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Improved public finances are putting pressure on Sunak to ease the cost of living crisis

Rishi Sunak has been Britain’s Chancellor for just under two years but has had to deal with a coronavirus crisis and now Russia’s invasion of Ukraine fueling a cost of living crisis at home.

The chancellor had hoped to move towards one budget per year with a spring declaration that simply updated forecasts for the economy and public finances and proposed some medium-term ideas for tax changes that required formal consultation.

That was Sunak’s strategy for Wednesday’s statement a few weeks ago, but the war in Ukraine has disrupted it. Instead, he now faces significantly different economic forecasts and enormous pressure to protect British families from the inflationary forces unleashed by the war.

Here are five things to look for in the spring statement.

The stagflation shock

The Office for Budgetary Responsibility has learned from this his failure current data to be used in the October budget. This time he closed his forecast on March 2, taking into account movements in financial and commodity markets in the first week of the Russian invasion. The numbers will be an accurate attempt to describe the economic impact of the crisis.

In practical terms, the impact will be a much higher inflation forecast than the 5 percent spike the fiscal watchdog is proposing intended in October; now a spike is expected to be much closer to 10 percent, with the exact number depending on the gas and electricity price forecasts the OBR adopts.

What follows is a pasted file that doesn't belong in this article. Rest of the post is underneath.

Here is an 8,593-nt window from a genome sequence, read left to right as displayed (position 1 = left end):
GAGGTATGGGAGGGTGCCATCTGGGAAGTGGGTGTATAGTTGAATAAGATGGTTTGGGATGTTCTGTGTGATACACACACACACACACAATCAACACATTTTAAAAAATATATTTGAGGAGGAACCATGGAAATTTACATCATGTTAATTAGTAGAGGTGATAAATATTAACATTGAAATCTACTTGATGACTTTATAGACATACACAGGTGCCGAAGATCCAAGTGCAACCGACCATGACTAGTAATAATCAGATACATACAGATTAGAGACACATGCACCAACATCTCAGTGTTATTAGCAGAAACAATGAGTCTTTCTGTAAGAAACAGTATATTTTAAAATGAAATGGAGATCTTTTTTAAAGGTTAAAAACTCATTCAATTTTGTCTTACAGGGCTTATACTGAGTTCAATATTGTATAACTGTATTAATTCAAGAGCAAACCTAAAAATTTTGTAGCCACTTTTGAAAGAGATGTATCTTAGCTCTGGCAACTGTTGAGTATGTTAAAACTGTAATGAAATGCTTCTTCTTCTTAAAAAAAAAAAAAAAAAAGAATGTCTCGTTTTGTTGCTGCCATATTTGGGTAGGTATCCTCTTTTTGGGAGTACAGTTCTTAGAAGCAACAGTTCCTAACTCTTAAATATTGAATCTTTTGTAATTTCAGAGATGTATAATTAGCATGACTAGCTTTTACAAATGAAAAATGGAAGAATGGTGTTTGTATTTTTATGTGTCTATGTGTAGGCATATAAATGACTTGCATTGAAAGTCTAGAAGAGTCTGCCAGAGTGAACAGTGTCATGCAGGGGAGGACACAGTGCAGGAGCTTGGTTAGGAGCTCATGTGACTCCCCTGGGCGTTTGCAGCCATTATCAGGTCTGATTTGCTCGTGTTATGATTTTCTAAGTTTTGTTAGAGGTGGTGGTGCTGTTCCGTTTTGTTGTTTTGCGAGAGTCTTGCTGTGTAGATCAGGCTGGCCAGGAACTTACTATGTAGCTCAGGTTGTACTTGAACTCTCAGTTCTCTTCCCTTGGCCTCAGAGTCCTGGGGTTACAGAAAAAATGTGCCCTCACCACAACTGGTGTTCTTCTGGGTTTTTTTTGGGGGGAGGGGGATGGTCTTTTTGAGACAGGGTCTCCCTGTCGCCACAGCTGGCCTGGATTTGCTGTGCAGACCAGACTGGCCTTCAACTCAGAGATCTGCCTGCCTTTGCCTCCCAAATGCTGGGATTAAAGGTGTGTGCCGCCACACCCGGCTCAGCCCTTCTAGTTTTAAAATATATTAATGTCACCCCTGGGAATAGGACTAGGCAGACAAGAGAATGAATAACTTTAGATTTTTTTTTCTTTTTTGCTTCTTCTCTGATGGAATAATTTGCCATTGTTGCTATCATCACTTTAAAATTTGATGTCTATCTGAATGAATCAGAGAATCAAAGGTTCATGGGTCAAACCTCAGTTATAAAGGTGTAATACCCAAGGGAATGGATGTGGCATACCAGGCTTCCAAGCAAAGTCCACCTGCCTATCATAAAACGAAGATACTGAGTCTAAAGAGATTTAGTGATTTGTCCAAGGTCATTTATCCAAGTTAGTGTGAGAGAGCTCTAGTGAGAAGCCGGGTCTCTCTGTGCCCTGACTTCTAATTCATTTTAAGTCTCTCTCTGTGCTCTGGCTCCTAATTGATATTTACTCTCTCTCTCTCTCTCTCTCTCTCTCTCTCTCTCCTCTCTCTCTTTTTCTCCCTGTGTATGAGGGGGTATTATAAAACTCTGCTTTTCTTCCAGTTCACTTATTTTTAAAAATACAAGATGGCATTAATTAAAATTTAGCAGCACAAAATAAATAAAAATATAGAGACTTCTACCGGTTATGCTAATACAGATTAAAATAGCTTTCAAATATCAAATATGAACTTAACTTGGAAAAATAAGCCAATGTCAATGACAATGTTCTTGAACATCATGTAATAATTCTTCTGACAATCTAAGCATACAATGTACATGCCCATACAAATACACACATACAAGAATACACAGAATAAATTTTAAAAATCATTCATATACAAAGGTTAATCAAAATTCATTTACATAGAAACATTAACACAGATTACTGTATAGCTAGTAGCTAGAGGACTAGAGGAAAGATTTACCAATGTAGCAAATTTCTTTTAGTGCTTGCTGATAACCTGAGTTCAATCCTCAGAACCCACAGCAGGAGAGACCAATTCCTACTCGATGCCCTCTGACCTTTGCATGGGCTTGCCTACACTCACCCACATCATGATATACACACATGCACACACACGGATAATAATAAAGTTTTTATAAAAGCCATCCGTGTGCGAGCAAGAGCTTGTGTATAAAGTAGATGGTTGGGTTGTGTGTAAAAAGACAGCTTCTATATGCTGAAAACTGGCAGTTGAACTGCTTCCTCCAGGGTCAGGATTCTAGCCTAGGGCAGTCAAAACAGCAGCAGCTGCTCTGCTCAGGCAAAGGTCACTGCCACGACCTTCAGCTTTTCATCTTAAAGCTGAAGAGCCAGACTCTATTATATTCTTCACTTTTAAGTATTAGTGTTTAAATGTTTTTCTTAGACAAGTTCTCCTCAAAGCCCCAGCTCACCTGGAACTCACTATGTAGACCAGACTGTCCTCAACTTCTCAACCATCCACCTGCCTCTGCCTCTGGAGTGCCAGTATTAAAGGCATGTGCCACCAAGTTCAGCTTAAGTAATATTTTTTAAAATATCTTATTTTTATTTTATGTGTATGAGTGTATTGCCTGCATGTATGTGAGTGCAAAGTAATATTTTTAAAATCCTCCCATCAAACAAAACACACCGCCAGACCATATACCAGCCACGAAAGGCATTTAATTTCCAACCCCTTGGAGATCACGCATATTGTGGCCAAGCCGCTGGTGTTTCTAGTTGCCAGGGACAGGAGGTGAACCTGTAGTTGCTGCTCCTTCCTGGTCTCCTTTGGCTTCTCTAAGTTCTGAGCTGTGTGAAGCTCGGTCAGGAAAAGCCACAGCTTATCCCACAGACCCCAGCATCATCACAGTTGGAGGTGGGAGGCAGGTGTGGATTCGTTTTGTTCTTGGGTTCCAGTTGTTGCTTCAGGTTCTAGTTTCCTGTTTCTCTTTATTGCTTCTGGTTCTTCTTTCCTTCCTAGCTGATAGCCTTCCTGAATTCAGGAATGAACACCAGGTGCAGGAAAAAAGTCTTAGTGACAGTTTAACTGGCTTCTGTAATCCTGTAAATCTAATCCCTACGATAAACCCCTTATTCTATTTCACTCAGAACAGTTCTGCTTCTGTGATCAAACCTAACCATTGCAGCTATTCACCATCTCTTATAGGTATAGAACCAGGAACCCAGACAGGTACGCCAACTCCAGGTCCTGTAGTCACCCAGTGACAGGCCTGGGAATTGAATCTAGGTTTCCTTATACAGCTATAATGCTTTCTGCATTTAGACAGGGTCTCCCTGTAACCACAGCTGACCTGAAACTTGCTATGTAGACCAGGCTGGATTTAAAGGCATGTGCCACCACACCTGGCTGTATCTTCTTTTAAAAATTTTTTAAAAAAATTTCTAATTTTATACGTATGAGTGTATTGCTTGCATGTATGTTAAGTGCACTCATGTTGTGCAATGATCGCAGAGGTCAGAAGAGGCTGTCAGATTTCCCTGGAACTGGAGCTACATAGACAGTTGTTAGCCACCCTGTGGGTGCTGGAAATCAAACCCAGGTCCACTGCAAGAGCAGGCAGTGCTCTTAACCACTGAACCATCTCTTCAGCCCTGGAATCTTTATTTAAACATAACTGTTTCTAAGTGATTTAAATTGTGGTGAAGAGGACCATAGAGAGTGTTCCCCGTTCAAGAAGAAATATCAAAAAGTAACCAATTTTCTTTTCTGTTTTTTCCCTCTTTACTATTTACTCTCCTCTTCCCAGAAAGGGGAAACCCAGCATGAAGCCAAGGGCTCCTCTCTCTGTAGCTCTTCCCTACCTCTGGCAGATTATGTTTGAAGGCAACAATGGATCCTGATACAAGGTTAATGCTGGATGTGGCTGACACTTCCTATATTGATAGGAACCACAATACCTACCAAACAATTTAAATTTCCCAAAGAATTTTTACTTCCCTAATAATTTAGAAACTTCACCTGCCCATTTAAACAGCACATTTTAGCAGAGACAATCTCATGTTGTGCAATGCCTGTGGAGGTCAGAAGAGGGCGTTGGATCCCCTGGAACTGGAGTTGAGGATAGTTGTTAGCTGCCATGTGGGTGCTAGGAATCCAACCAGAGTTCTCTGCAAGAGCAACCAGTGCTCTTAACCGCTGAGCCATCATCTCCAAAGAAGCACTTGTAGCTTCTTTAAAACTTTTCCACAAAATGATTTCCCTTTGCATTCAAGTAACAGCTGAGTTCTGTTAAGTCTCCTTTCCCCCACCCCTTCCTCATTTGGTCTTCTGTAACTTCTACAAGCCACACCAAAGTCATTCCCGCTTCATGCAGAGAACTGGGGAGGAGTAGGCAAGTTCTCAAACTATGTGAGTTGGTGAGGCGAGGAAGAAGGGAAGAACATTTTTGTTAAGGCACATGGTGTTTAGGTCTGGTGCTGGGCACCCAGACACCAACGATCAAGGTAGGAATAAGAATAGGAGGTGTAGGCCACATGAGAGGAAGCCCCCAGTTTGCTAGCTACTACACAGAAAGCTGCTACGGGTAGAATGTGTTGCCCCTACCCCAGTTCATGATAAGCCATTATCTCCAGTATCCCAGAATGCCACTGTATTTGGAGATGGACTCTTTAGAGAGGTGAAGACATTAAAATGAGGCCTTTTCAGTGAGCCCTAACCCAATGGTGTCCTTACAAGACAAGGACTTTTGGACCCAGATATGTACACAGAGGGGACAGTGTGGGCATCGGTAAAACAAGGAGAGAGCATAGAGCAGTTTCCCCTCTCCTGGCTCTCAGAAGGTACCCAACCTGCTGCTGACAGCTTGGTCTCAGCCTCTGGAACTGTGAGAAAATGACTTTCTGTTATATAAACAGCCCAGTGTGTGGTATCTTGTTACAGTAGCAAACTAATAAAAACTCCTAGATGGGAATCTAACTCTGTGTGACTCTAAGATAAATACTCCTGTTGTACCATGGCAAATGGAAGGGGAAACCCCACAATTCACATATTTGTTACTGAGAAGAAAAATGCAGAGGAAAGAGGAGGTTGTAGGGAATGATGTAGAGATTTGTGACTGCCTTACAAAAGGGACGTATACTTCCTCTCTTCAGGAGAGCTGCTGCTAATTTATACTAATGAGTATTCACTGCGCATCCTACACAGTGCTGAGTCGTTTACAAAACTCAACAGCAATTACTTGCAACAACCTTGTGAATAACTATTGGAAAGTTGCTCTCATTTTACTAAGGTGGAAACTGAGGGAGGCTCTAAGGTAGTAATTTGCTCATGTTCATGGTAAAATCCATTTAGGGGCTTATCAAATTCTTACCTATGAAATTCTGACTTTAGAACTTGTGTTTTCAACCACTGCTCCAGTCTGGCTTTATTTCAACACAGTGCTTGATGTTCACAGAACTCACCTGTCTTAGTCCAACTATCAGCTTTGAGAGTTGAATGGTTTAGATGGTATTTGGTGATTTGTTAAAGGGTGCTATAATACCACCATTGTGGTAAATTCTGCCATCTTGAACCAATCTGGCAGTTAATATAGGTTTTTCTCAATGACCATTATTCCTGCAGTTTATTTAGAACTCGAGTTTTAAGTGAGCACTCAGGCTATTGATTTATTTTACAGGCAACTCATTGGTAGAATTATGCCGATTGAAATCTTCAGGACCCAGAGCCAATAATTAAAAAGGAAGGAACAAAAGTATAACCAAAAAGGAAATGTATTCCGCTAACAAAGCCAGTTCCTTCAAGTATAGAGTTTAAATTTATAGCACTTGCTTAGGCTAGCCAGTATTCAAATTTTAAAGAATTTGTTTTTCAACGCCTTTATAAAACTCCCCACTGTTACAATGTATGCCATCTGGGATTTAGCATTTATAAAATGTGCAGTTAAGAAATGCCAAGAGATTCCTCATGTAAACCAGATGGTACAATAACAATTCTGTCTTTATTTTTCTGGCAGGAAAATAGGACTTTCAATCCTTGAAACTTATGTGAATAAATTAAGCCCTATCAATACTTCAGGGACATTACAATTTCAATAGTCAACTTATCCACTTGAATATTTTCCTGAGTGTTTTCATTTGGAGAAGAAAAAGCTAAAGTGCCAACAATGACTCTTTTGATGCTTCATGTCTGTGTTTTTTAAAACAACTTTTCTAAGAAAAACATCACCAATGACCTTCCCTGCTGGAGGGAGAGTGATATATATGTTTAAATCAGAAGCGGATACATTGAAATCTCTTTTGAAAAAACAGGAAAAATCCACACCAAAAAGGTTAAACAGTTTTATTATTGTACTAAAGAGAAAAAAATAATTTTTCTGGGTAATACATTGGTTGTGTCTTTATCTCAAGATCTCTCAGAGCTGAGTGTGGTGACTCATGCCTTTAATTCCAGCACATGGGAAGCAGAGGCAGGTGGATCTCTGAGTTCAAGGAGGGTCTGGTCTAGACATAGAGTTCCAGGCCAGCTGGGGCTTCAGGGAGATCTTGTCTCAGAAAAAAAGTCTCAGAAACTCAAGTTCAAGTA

This will severely depress household incomes and bring real growth significantly lower to closer to 4 percent for 2022 from the 6.5 percent expected in October. Part of this change reflects stronger economic performance over the past year, leaving less room for recovery, but it also reflects the financial pain that households will suffer.

However, the fiscal watchdog will say wage growth will be stronger and unemployment has been better than expected, prompting the economy’s cash size – including domestic inflation and growth – to be revised upwards.

Improved public finances

Officials are urging the government debt outlook to improve despite low growth and high inflation.

When the cash size of the economy is larger, tax revenues increase, and that’s the story so far in fiscal 2021-22. Buoyant government revenues have so far outweighed the higher cost of servicing the government debt.

Sunak’s borrowing rule is to balance the current budget – excluding net investment – within three years and the Chancellor met this with £25bn he had left over in his October budget. The forecast for this week should be much healthier. Goldman Sachs estimates that it will have between £20bn and £50bn of extra headroom against this test, enabling the Chancellor to cushion the cost of living crisis.

Help for disadvantaged families

As public finances appear stronger, the Chancellor will struggle not to offer further help with rising living costs, in addition to a package of £150 in council tax for some households and £200 loans to cut energy bills this winter for all households in February .